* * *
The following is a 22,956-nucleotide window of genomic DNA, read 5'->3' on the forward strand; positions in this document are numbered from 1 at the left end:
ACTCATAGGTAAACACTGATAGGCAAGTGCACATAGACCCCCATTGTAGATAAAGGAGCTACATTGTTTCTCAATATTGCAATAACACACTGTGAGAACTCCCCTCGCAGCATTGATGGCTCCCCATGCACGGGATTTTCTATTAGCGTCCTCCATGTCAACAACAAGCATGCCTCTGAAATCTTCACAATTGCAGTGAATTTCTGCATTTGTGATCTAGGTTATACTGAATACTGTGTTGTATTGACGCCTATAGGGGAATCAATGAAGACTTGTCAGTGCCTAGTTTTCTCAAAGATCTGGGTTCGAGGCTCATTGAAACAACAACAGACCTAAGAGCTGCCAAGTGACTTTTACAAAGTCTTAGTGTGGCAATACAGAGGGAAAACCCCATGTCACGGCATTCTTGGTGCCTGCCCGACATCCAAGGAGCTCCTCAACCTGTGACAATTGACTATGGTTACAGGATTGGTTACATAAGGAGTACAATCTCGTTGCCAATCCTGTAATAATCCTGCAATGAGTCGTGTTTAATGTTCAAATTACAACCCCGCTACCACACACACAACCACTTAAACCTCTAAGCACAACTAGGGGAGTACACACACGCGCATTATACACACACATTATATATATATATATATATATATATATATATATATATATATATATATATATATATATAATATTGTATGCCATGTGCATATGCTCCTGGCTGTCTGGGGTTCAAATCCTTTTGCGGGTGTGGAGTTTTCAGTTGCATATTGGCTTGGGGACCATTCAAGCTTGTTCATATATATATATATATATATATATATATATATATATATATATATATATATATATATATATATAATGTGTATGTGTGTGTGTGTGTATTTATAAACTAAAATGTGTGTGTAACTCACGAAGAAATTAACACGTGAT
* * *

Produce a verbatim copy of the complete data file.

The following is a 22,956-nucleotide window of genomic DNA, read 5'->3' on the forward strand; positions in this document are numbered from 1 at the left end:
ACTCATAGGTAAACACTGATAGGCAAGTGCACATAGACCCCCATTGTAGATAAAGGAGCTACATTGTTTCTCAATATTGCAATAACACACTGTGAGAACTCCCCTCGCAGCATTGATGGCTCCCCATGCACGGGATTTTCTATTAGCGTCCTCCATGTCAACAACAAGCATGCCTCTGAAATCTTCACAATTGCAGTGAATTTCTGCATTTGTGATCTAGGTTATACTGAATACTGTGTTGTATTGACGCCTATAGGGGAATCAATGAAGACTTGTCAGTGCCTAGTTTTCTCAAAGATCTGGGTTCGAGGCTCATTGAAACAACAACAGACCTAAGAGCTGCCAAGTGACTTTTACAAAGTCTTAGTGTGGCAATACAGAGGGAAAACCCCATGTCACGGCATTCTTGGTGCCTGCCCGACATCCAAGGAGCTCCTCAACCTGTGACAATTGACTATGGTTACAGGATTGGTTACATAAGGAGTACAATCTCGTTGCCAATCCTGTAATAATCCTGCAATGAGTCGTGTTTAATGTTCAAATTACAACCCCGCTACCACACACACAACCACTTAAACCTCTAAGCACAACTAGGGGAGTACACACACGCGCATTATACACACACATTATATATATATATATATATATATATATATATATATATATATATATATATATATATATAATATTGTATGCCATGTGCATATGCTCCTGGCTGTCTGGGGTTCAAATCCTTTTGCGGGTGTGGAGTTTTCAGTTGCATATTGGCTTGGGGACCATTCAAGCTTGTTCATATATATATATATATATATATATATATATATATATATATATATATATATATATATATATATAATGTGTATGTGTGTGTGTGTGTATTTATAAACTAAAATGTGTGTGTAACTCACGAAGAAATTAACACGTGAT